• Grammaropolis – This app’s songs, stories, and color- and shape-coded parts of speech have helped us so much! Learning parts of speech is fun for both of us now.
  • Mad Libs Jr. – We use these as a silly way to practice the parts of speech we’re learning. They focus primarily on nouns, verbs, and adjectives, but you can do regular Mad Libs if you want to include more parts of speech.
  • Creative writing – Princess Roo is motivated to do a lot of this on her own, so she writes and illustrates lots of stories, and I gently guide her with spelling and punctuation.
  • How to Tutor Cursive Handwriting from Alpha Phonics


  • God’s Design for Life (Answers in Genesis) – We received this curriculum from a friend, and since we had already decided to focus on biology this year, we’re going to use it as a multi-level program for both BookGirl and Princess Roo. I will make modifications and adapt it accordingly.

Social Studies

  • Ancient Civilizations and the Bible (Answers in Genesis) – I won this curriculum, and the girls and I are very excited to dive in and get started! It includes books and CDs, as well as a special set of activities for elementary students.
  • Heritage History – We used these living books last year and will continue to use them to supplement our studies this year.

Other Subjects

During the 2013-14 school year, we are also planning for the girls to participate in:

  • Art lessons with See the Light and A Simple Start in Chalk Pastels
  • Local homeschool group field trips and activities
  • Field trips to state parks, science museums, and the zoo
  • Dance lessons
  • Choir and drama (through our church children’s ministry)
  • Physical education (primarily outdoors as a family and through Wii Fit games and Wii Fit Plus)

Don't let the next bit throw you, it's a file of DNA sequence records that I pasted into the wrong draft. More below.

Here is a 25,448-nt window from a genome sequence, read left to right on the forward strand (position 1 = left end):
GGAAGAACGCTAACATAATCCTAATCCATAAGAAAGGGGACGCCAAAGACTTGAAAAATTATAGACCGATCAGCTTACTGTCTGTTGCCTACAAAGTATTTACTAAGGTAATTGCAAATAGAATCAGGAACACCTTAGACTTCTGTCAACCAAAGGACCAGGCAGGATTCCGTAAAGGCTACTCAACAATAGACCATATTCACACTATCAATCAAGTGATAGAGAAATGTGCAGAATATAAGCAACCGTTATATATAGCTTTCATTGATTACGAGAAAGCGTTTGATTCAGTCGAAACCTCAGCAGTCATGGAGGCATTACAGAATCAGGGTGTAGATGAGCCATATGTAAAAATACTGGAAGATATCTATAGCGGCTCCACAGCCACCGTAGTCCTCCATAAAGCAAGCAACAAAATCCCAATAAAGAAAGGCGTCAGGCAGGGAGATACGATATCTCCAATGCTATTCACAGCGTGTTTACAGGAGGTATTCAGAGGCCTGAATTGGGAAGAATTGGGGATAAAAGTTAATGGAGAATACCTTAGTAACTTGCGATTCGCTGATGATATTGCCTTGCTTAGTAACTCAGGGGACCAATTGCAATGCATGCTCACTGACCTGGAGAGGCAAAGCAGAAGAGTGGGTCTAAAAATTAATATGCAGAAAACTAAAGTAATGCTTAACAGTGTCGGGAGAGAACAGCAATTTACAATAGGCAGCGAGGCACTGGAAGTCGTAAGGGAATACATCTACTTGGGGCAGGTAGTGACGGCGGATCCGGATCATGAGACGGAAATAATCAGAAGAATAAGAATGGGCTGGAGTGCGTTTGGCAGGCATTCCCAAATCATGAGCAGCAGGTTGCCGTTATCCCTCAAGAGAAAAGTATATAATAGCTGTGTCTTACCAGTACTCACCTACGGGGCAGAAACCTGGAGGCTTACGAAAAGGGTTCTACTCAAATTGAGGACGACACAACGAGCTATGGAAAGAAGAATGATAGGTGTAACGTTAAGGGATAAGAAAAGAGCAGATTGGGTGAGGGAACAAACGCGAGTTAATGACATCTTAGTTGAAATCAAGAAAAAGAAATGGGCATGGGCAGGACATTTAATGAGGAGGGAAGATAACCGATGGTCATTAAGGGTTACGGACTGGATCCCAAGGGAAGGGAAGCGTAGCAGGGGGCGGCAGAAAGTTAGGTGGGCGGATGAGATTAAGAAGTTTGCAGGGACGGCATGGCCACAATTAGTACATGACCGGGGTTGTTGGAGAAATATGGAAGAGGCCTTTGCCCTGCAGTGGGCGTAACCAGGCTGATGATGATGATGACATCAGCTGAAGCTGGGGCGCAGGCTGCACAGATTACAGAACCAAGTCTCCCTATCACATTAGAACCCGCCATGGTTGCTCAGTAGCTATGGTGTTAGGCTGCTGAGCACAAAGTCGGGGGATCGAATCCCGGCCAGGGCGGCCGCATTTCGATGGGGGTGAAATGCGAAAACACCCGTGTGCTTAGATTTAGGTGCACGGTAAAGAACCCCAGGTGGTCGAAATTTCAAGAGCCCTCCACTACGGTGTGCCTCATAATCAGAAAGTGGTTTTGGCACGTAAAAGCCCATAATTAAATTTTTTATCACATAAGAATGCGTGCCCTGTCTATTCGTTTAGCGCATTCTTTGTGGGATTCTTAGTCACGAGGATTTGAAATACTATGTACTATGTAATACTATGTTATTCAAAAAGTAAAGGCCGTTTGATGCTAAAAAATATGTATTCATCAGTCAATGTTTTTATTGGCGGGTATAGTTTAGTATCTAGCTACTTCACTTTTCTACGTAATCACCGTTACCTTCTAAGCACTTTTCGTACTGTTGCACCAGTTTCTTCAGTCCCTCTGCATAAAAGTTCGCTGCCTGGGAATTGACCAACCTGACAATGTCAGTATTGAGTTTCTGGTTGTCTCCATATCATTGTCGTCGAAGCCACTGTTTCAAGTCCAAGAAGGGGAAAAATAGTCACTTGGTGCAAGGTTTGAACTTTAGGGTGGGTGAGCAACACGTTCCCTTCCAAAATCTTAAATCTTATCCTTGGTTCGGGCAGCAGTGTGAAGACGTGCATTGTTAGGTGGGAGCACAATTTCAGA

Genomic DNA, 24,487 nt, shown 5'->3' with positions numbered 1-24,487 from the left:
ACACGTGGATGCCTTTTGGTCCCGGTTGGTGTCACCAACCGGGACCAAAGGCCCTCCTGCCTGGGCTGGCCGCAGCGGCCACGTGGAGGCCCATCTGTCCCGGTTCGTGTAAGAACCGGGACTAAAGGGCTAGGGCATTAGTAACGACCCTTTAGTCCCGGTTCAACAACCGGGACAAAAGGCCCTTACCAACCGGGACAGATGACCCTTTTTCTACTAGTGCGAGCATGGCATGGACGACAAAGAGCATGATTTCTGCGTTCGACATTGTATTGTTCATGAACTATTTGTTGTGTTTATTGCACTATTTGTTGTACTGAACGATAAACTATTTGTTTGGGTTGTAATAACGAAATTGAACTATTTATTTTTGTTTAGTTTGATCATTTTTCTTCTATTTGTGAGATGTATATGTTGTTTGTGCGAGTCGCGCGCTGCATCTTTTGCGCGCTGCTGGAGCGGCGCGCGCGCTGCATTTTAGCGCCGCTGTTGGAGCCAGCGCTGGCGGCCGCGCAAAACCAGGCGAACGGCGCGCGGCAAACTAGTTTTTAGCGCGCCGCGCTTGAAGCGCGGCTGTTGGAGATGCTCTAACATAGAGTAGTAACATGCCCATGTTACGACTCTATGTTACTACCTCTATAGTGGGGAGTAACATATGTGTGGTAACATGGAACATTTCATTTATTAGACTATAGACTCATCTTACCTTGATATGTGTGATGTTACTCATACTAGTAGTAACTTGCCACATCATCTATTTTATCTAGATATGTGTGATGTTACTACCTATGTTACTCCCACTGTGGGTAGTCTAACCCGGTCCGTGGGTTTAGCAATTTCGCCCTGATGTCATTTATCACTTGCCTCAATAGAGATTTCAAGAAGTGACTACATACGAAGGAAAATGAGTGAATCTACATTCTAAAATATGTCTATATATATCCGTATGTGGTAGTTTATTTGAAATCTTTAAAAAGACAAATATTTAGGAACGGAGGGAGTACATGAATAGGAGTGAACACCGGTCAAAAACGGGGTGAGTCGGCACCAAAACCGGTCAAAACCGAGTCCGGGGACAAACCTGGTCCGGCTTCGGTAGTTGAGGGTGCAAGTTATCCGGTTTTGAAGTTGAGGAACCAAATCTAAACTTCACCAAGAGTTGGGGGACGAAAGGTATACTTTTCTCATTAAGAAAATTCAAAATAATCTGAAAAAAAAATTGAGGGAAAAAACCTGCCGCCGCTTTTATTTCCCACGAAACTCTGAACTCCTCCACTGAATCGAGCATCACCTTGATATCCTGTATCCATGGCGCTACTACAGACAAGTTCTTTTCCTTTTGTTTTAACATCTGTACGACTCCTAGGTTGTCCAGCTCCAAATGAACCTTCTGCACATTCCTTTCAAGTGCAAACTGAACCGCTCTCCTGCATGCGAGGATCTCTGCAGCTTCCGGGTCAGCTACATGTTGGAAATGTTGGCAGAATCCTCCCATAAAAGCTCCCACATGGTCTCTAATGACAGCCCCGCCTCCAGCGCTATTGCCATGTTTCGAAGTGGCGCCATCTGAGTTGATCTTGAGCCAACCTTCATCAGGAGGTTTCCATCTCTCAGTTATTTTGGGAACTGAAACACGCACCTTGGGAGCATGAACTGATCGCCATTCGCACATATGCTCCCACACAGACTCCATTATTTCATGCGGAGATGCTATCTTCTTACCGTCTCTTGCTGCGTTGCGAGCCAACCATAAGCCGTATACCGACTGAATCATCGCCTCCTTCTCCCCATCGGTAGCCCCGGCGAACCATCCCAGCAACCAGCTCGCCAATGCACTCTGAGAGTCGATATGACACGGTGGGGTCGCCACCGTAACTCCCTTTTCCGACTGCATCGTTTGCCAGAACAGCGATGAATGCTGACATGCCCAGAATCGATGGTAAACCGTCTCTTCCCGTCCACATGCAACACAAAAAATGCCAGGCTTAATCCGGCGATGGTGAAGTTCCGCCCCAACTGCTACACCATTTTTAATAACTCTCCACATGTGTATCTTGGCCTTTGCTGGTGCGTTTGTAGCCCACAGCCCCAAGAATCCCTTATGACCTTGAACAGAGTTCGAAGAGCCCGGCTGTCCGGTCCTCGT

• Whatever opportunities present themselves!

Staying Organized

This post and many more are linked with the Teach Them Diligently Summer of Homeschool Encouragement Link Up Series and iHomeschool Network’s Not Back-to-School Blog Hop. Be sure to check out all the great curriculum choices, and link your own!

TTD 2013-14 Curriculum ChoicesNot Back-to-School Blog Hop with iHomeschool Network -

I’m planning to attend Teach Them Diligently Convention in 2014! Find a location near you and save the date!

Teach Them Diligently Convention Banner

*This post contains affiliate links. Thank you for supporting this site. See my disclosure policy for more information.

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17 Responses to Aslan’s Academy Curriculum Choices for 2013-14

  1. Caroline says:

    How do you keep up with so many items of curriculum at once? My head is spinning just thinking about it. And how do you plan it all out?

    • Caroline, that’s a great question!

      BookGirl’s CLE subjects are set up so that she does one lesson a day. That means she knows every day exactly what she’s supposed to do in reading, math, and language arts. She comes to me if she has a question or doesn’t understand something, but other than that, she works independently. I check all her work each day and help her with the corrections, so I can see where and why she’s making mistakes and can reteach when needed.

      While BookGirl does her assignments, I work with Princess Roo. I don’t use every math/reading/language arts program every day. I have objectives/goals for the week, and I use different tools each day to work toward them. If I use the same tool each day, Princess Roo gets tired and frustrated, so I have to mix things up.

      We do science and social studies all together, and I usually alternate days. That way we don’t feel rushed to finish one to move to the other. By alternating, we can focus on and enjoy one subject fully.

      Bible is usually done as a family in the evenings, after we eat supper together. We do the One Year Bible every night. We do a Grapevine Studies book about once a quarter. AWANA is one evening a week during the school year. The exception is We Choose Virtues. I usually start our day by reminding the girls of the virtue we’re working on, with a short discussion.